Complex Made Simple

A Bull’s Eye on Gold Prices?

Gold prices are rising. US macro-economics and COVID-19 expansionary spending are coming into play, but what are the similarities to the 2008 financial crisis? What's next?

The gold bulls argue that 2020 will not follow the pattern of the post-Lehman decade Macro logic also suggests that the price of gold can rise well beyond $2000 an ounce On the charts, gold shows all the hallmarks of a bull market and gold ETF inflows have risen to record levels

The rise in gold prices to $1750 an ounce, as I write, makes impeccable macroeconomic sense. After all, the Federal Reserve has increased its balance sheet by 65% since March alone, a policy response to the pandemic echoed by all the world’s chief central banks. Governments around the world have enacted epic levels of stimulus, even at the cost of budgetary prudence. This combination of money supply expansion, fiscal stimulus and rising government debt is bullish for gold, especially at a time when real interest rates in most of the world’s major economies are negative, which has slashed the opportunity cost of allocating to gold in global multi-asset portfolio.

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This does not mean that the world is one the precipice of a hyper-inflationary nightmare. Au contraire, in fact. The US five year inflation breakeven has fallen from 1.8% in late December 2019 to 1.4% now, suggesting that there has been a slump in inflation expectations. After all, Wall Street remembers hedge fund legend John Paulson’s post-Lehman uber-bullish gold trade hemorrhaging money after the post 2008 spasm of money printing by the Big Four central banks – leading to secular stagnation, not a rise in inflation. This was the reason gold peaked at $1930 an ounce during budget battles with a Republican Congress and then entered a protracted bear market that saw prices fall by 40% over the next seven years.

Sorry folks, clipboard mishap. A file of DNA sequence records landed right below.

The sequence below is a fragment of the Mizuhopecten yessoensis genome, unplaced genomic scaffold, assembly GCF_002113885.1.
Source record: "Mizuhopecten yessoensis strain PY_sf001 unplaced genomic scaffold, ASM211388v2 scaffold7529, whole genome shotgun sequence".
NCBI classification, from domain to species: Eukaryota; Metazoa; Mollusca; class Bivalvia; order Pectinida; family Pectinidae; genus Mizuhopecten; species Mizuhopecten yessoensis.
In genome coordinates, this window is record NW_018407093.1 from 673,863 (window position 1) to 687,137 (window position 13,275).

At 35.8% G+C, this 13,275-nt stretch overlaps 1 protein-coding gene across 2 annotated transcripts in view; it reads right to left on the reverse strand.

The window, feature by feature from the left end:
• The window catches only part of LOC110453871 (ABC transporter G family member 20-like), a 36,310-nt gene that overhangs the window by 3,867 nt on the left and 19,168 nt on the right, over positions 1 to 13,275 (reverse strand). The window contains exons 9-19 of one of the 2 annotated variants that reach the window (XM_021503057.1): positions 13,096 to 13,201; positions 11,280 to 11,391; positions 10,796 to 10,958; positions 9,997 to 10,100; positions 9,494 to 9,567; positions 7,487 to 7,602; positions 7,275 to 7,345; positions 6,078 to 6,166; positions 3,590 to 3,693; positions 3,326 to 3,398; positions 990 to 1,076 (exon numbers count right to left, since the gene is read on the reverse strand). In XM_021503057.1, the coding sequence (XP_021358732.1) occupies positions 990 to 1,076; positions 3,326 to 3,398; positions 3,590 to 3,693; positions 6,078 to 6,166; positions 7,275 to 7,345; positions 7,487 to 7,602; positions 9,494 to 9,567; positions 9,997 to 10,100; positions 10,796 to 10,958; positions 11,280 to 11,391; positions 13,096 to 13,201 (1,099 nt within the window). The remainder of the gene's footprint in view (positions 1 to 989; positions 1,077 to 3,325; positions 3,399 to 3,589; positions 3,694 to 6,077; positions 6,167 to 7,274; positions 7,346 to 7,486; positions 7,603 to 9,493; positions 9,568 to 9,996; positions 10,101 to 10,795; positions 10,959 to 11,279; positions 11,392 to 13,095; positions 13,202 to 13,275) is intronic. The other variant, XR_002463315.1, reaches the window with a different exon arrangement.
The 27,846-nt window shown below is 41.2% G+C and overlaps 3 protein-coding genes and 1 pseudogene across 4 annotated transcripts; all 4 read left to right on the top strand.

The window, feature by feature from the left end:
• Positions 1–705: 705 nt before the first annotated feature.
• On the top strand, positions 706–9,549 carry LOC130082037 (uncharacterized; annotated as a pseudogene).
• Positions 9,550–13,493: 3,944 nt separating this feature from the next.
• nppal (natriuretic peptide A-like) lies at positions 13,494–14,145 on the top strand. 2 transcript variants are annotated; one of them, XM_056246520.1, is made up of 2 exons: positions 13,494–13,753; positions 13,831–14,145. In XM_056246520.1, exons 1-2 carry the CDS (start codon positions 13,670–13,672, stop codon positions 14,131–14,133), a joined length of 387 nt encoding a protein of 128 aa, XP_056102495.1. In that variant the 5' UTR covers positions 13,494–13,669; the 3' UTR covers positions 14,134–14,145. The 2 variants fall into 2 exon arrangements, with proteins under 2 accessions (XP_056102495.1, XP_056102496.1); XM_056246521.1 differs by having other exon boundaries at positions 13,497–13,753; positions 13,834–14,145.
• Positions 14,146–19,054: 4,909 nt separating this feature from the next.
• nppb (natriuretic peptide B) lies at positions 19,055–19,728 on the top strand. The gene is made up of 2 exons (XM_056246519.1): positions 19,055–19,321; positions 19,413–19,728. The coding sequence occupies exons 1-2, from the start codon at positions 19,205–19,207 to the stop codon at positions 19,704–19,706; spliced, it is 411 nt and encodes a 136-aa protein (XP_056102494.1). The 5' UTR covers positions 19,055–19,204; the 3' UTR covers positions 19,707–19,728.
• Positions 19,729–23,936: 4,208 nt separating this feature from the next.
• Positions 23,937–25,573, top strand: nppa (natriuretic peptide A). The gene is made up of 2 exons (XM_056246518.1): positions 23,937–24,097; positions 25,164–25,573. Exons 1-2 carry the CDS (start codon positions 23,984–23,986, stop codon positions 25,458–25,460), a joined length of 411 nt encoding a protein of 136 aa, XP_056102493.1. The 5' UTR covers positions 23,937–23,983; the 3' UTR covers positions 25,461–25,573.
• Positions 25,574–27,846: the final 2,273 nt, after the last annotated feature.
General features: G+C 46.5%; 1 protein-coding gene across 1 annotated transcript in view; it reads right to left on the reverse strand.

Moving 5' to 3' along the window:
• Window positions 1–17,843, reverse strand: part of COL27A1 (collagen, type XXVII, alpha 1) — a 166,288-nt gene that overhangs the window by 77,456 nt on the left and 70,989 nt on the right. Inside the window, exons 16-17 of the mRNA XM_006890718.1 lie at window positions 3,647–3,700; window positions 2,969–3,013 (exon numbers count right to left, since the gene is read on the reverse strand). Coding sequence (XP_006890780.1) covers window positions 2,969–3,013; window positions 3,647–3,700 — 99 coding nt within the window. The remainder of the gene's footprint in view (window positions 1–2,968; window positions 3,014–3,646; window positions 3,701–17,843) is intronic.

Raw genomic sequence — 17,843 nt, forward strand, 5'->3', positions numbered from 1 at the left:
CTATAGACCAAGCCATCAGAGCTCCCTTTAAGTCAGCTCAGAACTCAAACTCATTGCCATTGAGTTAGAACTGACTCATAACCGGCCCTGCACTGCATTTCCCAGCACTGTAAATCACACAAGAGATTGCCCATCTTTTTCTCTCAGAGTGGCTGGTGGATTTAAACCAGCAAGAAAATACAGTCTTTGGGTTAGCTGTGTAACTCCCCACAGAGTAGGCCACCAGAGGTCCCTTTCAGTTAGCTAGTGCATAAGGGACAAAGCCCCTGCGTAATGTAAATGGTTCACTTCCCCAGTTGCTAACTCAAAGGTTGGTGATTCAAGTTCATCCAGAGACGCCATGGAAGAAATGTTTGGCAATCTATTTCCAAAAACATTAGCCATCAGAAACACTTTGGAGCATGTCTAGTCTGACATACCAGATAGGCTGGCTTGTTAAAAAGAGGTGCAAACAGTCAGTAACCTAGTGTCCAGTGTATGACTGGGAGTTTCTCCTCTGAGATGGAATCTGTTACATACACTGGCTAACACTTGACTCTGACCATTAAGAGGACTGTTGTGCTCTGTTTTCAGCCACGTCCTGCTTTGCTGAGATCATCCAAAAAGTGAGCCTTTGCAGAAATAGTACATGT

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The gold bulls argue that 2020 will not follow the pattern of the post-Lehman decade for two reasons. One, the sheer magnitude of the economic shock and debt buildup created by the COVID-19 pandemic will force governments to seek to reflate their economies to revive economic growth and reduce real debt burdens. Two, rising nationalism, protectionism and the disruption of global aviation, trade and supply chains could trigger inflation in certain industries. This is the macro logic that will distinguish the 2020’s from the post Lehman decade. This macro logic also suggests that the price of gold can rise well beyond $2000 an ounce, as there is every reason to believe fiscal/monetary stimulus will rise around the world as the worst economic slump since the Great Depression devastates government, corporate and consumer finances.

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On the charts, gold shows all the hallmarks of a bull market and gold ETF inflows have risen to record levels in the first five months of 2020, a bullish real time indicator since pensive trackers are such a critical component of investment demand for Auric. True, jewelry demand for the wedding season will plunge due to the Indian lockdown but global macro metrics suggest the bull market in gold will continue.